A Surprising Cause of Depression in Older Adults


Families experience growing concern when they see their aging love one showing complacency, isolating themselves, and not wanting to participate in activities they once loved. Many times an obvious reason does not present itself. One of the most important factors in treating depression in older adults is the caregiver. The main thing they can do to treat or prevent it is to help their loved one re-engage with their community, family and social network. This could be as simple as helping them get back to church or see their friends, as isolation and depression go hand in hand.

The problem is, oftentimes the reason many seniors withdraw and begin to show signs of depression can be directly related to a fear of falling.

The fear of injuring themselves while outside of the home can hold them back from socializing and staying active, no matter how much they are encouraged. Being stuck alone, inside the house can cause an older adult to develop depressed feelings and further remove themselves from the outside world. The idea that a fall will render them helpless or even land them in a rehabilitation situation if they break an arm, leg or hip is frightening. This can be quickly complicated by other apprehensions.

Since falling may not seem directly linked, it goes unrecognized by many family members. However, with simple fall prevention education, they can put their loved one's mind at ease and allow them to continue their lives, preventing the onset of depression.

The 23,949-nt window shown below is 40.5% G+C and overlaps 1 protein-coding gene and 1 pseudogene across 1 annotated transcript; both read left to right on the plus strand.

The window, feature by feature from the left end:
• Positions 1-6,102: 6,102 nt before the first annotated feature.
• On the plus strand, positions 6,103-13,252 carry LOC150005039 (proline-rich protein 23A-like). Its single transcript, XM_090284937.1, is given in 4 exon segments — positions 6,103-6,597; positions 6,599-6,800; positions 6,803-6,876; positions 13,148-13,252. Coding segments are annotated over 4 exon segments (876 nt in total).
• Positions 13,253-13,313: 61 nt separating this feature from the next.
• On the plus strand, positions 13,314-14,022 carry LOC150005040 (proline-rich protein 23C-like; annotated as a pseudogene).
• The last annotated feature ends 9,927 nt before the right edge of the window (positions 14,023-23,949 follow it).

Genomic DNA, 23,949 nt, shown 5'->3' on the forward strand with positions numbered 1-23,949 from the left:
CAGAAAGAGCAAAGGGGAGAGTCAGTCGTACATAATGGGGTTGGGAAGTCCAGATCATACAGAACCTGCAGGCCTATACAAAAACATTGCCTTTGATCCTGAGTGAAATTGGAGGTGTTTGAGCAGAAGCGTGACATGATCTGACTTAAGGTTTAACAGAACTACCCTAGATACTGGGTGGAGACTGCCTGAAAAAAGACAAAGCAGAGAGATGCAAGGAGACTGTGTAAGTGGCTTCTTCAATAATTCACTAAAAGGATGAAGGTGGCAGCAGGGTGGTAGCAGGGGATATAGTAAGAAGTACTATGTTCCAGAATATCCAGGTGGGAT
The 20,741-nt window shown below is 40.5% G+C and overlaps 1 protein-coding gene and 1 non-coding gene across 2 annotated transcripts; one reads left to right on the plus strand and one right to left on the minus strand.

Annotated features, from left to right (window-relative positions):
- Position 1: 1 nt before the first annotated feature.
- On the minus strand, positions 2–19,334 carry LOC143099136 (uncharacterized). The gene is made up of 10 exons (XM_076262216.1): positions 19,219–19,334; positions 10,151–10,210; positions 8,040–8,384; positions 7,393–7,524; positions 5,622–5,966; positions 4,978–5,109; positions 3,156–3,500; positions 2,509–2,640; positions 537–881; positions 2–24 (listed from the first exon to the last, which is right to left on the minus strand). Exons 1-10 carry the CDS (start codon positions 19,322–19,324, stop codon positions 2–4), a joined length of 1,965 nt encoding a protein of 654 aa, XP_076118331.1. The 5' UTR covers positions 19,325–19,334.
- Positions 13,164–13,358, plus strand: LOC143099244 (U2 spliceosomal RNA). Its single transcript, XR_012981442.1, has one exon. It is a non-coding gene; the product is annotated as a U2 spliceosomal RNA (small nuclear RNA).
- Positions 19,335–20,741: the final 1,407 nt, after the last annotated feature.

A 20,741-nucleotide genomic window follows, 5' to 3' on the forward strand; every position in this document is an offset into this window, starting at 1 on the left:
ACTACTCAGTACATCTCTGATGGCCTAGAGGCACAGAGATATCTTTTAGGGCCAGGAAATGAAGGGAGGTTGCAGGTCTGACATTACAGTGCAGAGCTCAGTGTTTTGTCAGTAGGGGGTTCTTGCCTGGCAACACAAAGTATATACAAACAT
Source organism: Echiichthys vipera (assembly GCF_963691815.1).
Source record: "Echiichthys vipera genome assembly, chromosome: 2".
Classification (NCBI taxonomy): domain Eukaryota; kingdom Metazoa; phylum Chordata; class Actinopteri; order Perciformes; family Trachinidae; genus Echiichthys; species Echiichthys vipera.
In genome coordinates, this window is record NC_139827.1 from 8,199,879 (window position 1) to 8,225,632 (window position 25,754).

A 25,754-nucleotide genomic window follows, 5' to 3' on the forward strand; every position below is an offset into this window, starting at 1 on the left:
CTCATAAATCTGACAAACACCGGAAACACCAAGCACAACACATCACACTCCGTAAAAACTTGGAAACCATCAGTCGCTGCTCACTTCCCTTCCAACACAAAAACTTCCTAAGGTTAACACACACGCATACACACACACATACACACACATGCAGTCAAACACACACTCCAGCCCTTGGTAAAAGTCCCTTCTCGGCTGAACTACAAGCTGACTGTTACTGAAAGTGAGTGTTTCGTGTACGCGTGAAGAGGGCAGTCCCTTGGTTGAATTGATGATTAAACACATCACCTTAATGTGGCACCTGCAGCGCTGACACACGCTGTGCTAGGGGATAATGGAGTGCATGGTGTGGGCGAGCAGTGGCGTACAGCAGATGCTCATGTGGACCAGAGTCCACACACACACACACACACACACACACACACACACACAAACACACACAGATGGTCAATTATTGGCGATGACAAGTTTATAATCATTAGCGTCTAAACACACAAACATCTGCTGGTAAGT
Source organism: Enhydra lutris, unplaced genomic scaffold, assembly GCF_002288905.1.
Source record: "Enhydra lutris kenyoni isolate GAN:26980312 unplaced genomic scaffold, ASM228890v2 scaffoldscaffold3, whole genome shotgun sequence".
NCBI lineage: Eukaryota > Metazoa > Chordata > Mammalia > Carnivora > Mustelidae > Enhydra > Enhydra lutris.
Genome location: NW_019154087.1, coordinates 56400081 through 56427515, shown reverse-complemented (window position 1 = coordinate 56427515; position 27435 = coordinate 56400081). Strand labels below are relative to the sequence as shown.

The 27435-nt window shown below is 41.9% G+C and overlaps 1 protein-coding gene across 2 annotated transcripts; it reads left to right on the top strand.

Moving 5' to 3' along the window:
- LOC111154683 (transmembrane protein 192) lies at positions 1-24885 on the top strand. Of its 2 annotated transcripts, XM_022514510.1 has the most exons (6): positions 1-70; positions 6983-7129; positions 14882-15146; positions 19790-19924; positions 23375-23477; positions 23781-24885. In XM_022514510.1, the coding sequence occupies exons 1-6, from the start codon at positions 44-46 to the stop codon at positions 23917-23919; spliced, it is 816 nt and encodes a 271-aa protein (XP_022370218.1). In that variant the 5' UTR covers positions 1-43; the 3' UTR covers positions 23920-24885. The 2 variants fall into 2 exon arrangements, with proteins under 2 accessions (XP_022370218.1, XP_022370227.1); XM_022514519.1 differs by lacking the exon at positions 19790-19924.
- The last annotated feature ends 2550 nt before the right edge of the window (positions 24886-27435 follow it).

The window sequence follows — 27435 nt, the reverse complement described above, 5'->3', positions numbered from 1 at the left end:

Below are a few ways to implement a fall prevention program for a loved one:

  • Determine if your loved one is a fall risk by asking about their history of falling.
  • Conduct a home safety assessment. Identify areas where modifications can be made to help reduce falls, such as installation of grab bars in bathrooms and removal of obstacles in the home that can create hazards.
  • If the home is multi level, consider rearranging accomodations to prevent frequent use of the stairs.
  • Install a ramp or a railing for exterior entrances if there are steps.
  • While we can make our homes safer, getting out in public can cause anxiety of a different type. Assist your loved one in rethinking the process of executing steps, particularly if one side is stronger than the other. Many physcial rehab specialists share the 'up with the good' and 'down with the bad' memory tool to assist patients in remembering which foot to lead with as they traverse stairs. Applying this technique will aid them in gaining confidence.
  • Create an open dialogue between you and your loved one, and allow them to confide in you regarding their fears.
  • Encourage community home hosting activities. Many senior centers have groups that are willing to hold their regular gatherings in seniors' homes for the sole reason of accomodating their interests and keeping them active. This can include things like knitting, quilting, art and card playing in groups.
  • Provide them with ways to combat their fear of falling, such as test walks to desired destinations, and encouraging them to exercise in order to strengthen their legs and increase their endurance.

A family caregiver who is well versed in fall prevention and creating and implementing a fall prevention program can build up their loved one's confidence and lessen their chances of being cooped up and isolated. Helping an aging adult feel safer at home often makes them feel more comfortable leaving the house.